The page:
Book Review: Shepherding a Child’s Heart

At age 35 it would be very foolish of me to try to outright define who I am. Particularly in the last few years, it seems like the words in various books jump off of the page, or the illustrations of various challenging speakers seem to come to the same point: “you still have a lot of growing up to do.” Nonetheless, one of the skill-sets that God seems to have given me that I have seen at least moderate success in a short span of 15 years in ministry, is the aptitude of a church strategist. I grew up in a fundamental church in the country, have served in multiple progressive and new church plants in various environments, and currently serve as pastor of a church with nearly two centuries in existence. As time passes, my experience continues to become more and more diverse. Yet, I’m learning that to be most effective I need to talk less and listen more. I’ve become intentional about developing an “elevator speech,” or “napkin notes” for what is most important and most compelling about the organization I lead. My belief is that people will be most excited about where we are going, and will engage in activity with us, if I can relationally connect them to the heart of our ministry.

I was stunned and taken back however about 2 years ago when my wife approached me lovingly one day about our four kids and home and said: “Why is it that you can scribble down the mission of our church on a napkin but you don’t have any idea where our family is headed?” Point taken. She had me pinned down to say the least. What would be my response? Why was this important? Where would our family be directed? How would we get there? Her poignant question triggered what seemed like thousands of follow-up questions in my mind, and the reality was that I didn’t seem to have any answers for any of them. It brought me to my knees in prayer, it challenged me to read some books outside of the “church strategic plan” section of the bookstore as well as my own library, and most importantly it motivated me to look at God’s word with new eyes. What would be our family mission statement? What would be our family values?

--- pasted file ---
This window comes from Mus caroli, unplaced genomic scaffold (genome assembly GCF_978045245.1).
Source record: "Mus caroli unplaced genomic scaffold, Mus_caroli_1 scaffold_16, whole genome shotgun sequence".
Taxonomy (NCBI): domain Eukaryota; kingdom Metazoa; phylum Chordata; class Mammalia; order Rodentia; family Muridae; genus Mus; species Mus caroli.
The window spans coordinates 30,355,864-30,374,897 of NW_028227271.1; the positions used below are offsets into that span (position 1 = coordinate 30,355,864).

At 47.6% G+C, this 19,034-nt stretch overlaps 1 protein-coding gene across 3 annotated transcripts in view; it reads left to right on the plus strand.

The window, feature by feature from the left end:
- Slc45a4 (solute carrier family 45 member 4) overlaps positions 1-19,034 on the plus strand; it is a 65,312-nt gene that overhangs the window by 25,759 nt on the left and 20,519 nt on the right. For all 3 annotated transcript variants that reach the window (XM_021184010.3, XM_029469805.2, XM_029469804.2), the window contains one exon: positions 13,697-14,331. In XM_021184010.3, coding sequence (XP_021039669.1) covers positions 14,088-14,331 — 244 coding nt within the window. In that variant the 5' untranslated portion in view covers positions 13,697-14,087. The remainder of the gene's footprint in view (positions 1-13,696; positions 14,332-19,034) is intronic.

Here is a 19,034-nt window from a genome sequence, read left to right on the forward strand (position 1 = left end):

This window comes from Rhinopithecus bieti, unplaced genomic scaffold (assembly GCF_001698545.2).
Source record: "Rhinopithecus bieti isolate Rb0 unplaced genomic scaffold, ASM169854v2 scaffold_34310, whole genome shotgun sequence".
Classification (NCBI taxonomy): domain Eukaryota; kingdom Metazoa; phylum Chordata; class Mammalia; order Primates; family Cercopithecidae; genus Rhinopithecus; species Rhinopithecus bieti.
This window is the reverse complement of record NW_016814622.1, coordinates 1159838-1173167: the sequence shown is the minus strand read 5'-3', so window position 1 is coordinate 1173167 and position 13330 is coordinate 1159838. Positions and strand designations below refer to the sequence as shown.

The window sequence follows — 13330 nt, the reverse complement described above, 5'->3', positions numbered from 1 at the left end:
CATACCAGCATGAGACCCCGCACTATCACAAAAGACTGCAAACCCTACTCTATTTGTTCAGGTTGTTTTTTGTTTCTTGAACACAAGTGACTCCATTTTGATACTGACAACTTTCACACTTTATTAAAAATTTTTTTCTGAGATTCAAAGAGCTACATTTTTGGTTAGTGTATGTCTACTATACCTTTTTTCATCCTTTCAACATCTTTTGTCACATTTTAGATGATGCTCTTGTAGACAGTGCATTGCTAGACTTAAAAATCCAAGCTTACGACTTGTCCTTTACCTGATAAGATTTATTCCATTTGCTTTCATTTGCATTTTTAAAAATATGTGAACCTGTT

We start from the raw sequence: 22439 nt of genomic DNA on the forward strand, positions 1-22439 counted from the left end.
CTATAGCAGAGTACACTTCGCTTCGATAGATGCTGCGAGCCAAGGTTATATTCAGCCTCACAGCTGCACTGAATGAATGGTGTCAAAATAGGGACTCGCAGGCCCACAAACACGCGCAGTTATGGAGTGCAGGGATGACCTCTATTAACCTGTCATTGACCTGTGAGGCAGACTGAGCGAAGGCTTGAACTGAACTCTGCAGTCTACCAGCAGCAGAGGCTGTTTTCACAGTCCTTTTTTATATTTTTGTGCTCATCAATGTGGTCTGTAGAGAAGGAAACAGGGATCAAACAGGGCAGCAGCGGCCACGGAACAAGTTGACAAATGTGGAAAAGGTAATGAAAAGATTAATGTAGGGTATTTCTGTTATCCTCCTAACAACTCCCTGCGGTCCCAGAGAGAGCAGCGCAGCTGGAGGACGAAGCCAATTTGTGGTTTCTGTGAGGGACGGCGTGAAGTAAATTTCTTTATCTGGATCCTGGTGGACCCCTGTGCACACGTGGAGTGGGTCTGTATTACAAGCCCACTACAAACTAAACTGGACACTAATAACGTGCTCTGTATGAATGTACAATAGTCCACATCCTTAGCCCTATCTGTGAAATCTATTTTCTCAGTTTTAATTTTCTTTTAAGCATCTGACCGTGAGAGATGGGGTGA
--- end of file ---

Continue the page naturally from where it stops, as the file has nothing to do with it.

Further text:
One of the helpful books in this process was actually assigned to me in a coaching network. Although the work was new to me, it had been out for more than 20 years and has high reviews across the board. Yet, I was reading Tedd Tripp’s Shepherding A Child’s Heart with a fresh set of eyes. Furthermore, the concepts of the book seemed fresh to me as well: “The Scripture teaches that the heart is the control center for life. A person’s life is a reflection of his heart.” “When we miss the heart, we miss the glory of God. One of the most important callings God has given parents is to display the greatness, goodness, and glory of God for whom they are made. I want my kids to have a heart hurt for the things that God’s heart bleeds for. How can I do that if I am only disciplining their behavior, and not deal with the reason behind their poor behavior. In a similar fashion, I can reward positive behavior without ever encouraging my children to see God being glorified when they choose live life with a joyful attitude.

I’ve had to make some adjustments. I’ve had to re-think how I parent,  and stop making the assumption that if I am generally engaged in their lives that they will start to “get it” in regards to giving their heart to God. I will need to communicate with them regularly, and it wouldn’t hurt to have a few major talking points along the way. Tripp says: “A regular habit of talking together prepares the way for talking through strained situations. You will never have the hearts of your children if you talk with them only when something has gone wrong .”  I've had to make some adjustments in my schedule. there are two mornings a week that I no longer am able to get the physical exercise I had blocked out in my calendar previously. Perhaps I’ll put on a few pounds in the end, but it will be worth it. Instead, I have a date with daddy with each of my school-age daughters one morning a week before classes start.

And do you know what? I have a better idea now of what it is I want them to know. I have a better idea of what biblical truths I want to share. Also, I have a better idea from this book how to communicate with them as they grow into different life stages. So here is how I hope to shepherd my children’s hearts. So here is what I want to communicate to my family. So here, is my “elevator speech.” Here is what I believe will change their lives for eternity:

BE: Who You Are (Ephesians 1:1-2)
KNOW: Whose You Are (Ephesians 1:3-4)
LOVE: Actions Speak Clear (Ephesians 1:5-7)
GO: Adventure Is Near! (Ephesians 1:8-10)


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